Australia must win their final group stage game and hope other results go their way to progress to the knockout rounds of the World Cup after a 1-1 draw with Denmark.
It was a fine performance from the Socceroos, the side creating far more than in their last fixture, and while the result keeps their qualification hopes alive, it’s a case of an opportunity lost for Bert van Marwijk and his team.
That was clear in the manager’s post-match interview. “The disappointment is that out of two games we should have four points. We deserved it. We played very well,” van Marwijk said.
“They were afraid of us.”
Much like in Australia’s opening game against France, it was their opponents who started the game the stronger of the two sides, Denmark making the first forays into the Socceroos’ area.
Two early Christian Eriksen set-pieces were negotiated well enough, but the superstar Tottenham midfielder quickly showed he’s just as adept at finding the back of the net as he is delivering with a dead ball.
With seven minutes gone, a poor Aaron Mooy defensive header – perhaps the outstanding Mooy’s only mistake of the match – was unable to clear the Danish danger, and the bouncing ball soon found Eriksen following a savvy touch from striker Nicolai Jorgensen.
It was a tricky height, but the number ten made no mistake, rifling an immaculate volley past Mat Ryan before Australia’s keeper had the time to adequately react.
But the early goal spurred Bert van Marwijk’s side into action. With Denmark more willing to drop back and defend the lead – although they were far from negative, with only a sharp save from Ryan preventing a Trent Sainsbury own-goal – the Socceroos made attacking in-roads.
Tom Rogic found himself on the ball far more frequently than against France, as did wingers Mathew Leckie and Robbie Kruse. The former of the two was immense throughout the match, putting in arguably his finest performance for the national side, while the latter faded as the game wore on.
But despite that, Kasper Schmeichel remained untested, and a goal never looked truly likely until the match’s moment of controversy.
Leckie rose highest to meet a Mooy corner, his header striking the raised arm of Yussef Poulsen. The contact was obvious but inadvertent and unintentional, the Danish winger having no time to pull his arm away. Despite initially waving play on, referee Antonio Mateu Lahoz took just seconds to point to the spot after VAR’s intervention.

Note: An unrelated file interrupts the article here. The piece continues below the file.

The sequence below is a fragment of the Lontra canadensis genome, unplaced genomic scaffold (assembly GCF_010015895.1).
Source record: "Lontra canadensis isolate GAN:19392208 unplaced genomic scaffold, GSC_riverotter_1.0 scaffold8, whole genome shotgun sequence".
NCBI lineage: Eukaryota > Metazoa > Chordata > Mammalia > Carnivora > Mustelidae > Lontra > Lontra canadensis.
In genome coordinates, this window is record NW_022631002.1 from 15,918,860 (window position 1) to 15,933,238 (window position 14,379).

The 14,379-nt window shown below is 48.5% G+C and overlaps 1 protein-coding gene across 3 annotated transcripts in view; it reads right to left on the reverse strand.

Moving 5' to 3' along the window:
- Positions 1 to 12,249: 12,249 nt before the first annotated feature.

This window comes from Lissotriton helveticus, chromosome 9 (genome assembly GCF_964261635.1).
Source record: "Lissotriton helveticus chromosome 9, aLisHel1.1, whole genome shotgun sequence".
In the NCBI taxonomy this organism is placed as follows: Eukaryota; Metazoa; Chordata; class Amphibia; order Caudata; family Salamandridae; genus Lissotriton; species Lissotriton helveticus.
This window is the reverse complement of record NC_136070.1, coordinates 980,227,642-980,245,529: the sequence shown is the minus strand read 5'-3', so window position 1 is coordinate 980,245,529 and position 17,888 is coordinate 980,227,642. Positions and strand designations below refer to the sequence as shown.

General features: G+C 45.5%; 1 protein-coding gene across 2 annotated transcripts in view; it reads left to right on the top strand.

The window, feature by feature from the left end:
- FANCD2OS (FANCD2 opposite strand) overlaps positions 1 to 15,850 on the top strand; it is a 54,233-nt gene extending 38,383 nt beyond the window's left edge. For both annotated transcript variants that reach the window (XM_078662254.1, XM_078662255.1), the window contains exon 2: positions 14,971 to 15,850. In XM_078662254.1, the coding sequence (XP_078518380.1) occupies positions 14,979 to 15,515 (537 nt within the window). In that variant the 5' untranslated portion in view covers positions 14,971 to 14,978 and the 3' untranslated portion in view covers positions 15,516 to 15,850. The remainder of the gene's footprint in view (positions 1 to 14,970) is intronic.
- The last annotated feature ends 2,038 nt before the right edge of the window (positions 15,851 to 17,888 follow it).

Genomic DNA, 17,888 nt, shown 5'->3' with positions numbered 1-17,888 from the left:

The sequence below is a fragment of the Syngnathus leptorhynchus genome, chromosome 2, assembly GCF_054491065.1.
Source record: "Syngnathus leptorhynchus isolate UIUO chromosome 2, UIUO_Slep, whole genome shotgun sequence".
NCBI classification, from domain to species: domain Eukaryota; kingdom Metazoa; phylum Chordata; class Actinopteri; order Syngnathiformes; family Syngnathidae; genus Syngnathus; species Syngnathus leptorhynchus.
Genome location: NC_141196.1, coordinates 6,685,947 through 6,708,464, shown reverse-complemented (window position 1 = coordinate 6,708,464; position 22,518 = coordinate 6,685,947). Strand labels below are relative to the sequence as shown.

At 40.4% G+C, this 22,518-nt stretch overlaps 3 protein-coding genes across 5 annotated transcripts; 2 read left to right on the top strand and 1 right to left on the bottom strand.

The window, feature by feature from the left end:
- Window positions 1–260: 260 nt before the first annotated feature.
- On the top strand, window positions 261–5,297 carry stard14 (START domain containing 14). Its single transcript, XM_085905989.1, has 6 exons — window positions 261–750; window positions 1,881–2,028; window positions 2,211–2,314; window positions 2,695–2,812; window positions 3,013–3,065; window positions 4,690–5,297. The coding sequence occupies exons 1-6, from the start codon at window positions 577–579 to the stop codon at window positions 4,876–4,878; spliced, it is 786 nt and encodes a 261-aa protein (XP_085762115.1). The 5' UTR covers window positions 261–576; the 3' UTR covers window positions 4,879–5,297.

Were it given against Australia, the uproar would be significant – it no doubt is in Denmark. Instead, it’s been seen as something of a much-deserved square-up following the decision which went against the side in the France match.
Mile Jedinak, ever reliable from the spot, made no mistake for the second game in a row, and the half-time scores were level.
Having opened up as the first half, the game continued to do so in the second, the Socceroos enjoying the bulk of the chances – although the Danes had their fair share too.
But, forever a flaw of the side during the Ange Postecoglou era, Australia still lacks a lethal edge up front under van Marwijk. Mooy went close with a rasping long-range shot, Rogic forced a comfortable save from Schmeichel, and a rare positioning error from the keeper couldn’t be exploited thanks to a slightly errant Leckie cross.
Daniel Arzani’s early introduction added some life to the attack, the youngster doing superbly on one occasion to fight his way into the box when he had no right to, and forcing a sharp save from Schmeichel with minutes left on another. Any hype around Arzani’s potential – and whether he should be given a starting role – will only grow following his excellent performance off the bench tonight.
But Andrew Nabbout never really threatened, nor did his replacement, Tomi Juric, after Nabbout’s shoulder popped out and forced him from the field. Questions will be asked of van Marwijk’s preference for Juric over the unused Tim Cahill, who would have been more suited to capitalising on Australia’s plethora of crosses into the area.
Denmark too could not make the most of their attacks. A late volley from Eriksen – who was largely peripheral after opening the scoring – flashed wide, and minutes earlier Thomas Delaney wasted an excellent run with a horribly wayward cross.
They also had claims on a VAR-influenced penalty, or at the very least an inspection from the referee, after Andreas Cornelius was hauled down by Sainsbury on the corner of the box. Unlike in the first half, there was no intervention from the video assistants after play continued.
Perhaps, then, a draw was the oft-cliched ‘fair result’. But it does leave the Socceroos’ qualification hopes hanging by a thread, van Marwijk requiring a win against Peru and for France to defeat Denmark (assuming Les Blues defeat Peru later tonight) next week to get his side to the last 16.